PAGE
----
New Fees to Hit Good-Credit Mortgages

Written by
Kara Johnson
Read Time: 3 minutes

There's a big jump in mortgage fees coming this spring and it's headed straight for borrowers with good credit.

Fannie Mae and Freddie Mac on Monday released their updated pricing grids for mortgages and it was a shocker. Beginning April 1, 2014, mortgage borrowers with credit scores in the 700s will pay as much as an additional 1.5 percent of the amount borrowed in upfront loan charges.

For borrowers in states like New York and Florida, where the impact is greatest, that means an additional $1,500 in upfront loan charges for every $100,000 borrowed - or $3,750 on a $250,000 mortgage.

Since borrowers typically roll such fees into the loan rather than pay for them separately up front, the practical effect of the new fees will be higher interest rates on loans. The fees only affect mortgages backed by Fannie Mae and Freddie Mac, but that covers most U.S. residential mortgages.

Big hit on good, not great, credit loans

The higher fees are the result of changes to what are called loan level price adjustments (LLPAs), which is a sliding scale of fees based on the assumed risk a loan presents. Loans with lower credit scores and smaller down payments/less equity are deemed riskier, and carry higher fees.

What's really different about the new fee grid is the impact on high-credit borrowers. Currently, borrowers with FICO credit scores of 740 or above pay little or no fees for LLPAs. But as of April 1, most borrowers with scores of 740-759 who put less than 20 percent down will pay an upfront LLPA fee of 1.5 percent of their loan amount, up from 0.25 percent currently.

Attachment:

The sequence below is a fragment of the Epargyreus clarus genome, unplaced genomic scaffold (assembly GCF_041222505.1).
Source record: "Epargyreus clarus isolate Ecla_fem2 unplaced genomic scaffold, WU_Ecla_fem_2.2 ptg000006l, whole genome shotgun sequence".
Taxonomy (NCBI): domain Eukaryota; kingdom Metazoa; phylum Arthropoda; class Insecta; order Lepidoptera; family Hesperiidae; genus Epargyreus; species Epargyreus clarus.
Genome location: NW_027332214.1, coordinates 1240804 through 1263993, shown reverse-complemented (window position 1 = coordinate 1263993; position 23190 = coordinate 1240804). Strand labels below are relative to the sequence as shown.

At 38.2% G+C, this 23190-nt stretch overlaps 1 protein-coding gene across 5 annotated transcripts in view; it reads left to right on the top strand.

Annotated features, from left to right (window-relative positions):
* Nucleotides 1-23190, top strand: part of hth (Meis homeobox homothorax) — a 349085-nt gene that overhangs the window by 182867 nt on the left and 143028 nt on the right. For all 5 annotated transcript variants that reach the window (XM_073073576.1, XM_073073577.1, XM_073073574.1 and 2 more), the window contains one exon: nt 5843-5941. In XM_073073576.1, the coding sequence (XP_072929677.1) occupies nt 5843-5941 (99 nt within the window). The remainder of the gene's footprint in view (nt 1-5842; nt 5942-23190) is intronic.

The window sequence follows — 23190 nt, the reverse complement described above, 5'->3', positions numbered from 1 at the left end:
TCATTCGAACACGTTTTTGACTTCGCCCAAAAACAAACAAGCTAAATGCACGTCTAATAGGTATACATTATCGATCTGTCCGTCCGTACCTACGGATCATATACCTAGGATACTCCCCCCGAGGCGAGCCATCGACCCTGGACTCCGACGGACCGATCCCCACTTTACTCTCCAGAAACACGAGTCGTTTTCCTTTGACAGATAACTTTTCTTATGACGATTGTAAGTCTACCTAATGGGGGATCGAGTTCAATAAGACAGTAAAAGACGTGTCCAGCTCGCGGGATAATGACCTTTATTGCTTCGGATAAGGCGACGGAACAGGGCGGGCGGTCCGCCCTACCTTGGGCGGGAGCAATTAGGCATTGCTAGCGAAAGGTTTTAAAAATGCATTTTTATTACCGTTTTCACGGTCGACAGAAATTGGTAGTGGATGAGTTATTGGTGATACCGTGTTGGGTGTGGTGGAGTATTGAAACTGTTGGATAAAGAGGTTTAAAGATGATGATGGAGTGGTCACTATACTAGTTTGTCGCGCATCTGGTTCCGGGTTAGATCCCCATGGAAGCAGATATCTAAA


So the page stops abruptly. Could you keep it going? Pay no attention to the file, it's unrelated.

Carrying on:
The biggest impact will be on borrowers in the 720-739 range, who'll pay a 2.0 percent fee on loans with less than 10 percent down, up from 0.5 percent presently. Borrowers with scores ranging from 680-719 will see their LLPA fees approximately double, while those with scores above 760 will be paying fees of 0.75 percent to 1.0 percent on loans with less than 20 percent down.

Reflects different risk assessment

It would seem then, that the Federal Housing Finance Agency (FHFA), which ordered the fee increases, has assumed that the old fee structure underestimated the risk presented by high-credit borrowers. The FHFA has served as conservator for the two mortgage guarantors since they fell back under government control in the market crash.

The figures cited above are for loans with terms greater than 15 years, including 20- and 30-year fixed-rate mortgages.

For most borrowers, the new, higher fees will be slightly offset by an elimination of a 0.25 percent Adverse Market Delivery Charge, which was imposed on all Fannie Mae and Freddie Mac loans following the housing crash. However, the charge remains in place for mortgages originated in New York, Florida, New Jersey and Connecticut.

The full fee grid, including the current grid for fees charged for loans delivered prior to April 1, is available here.

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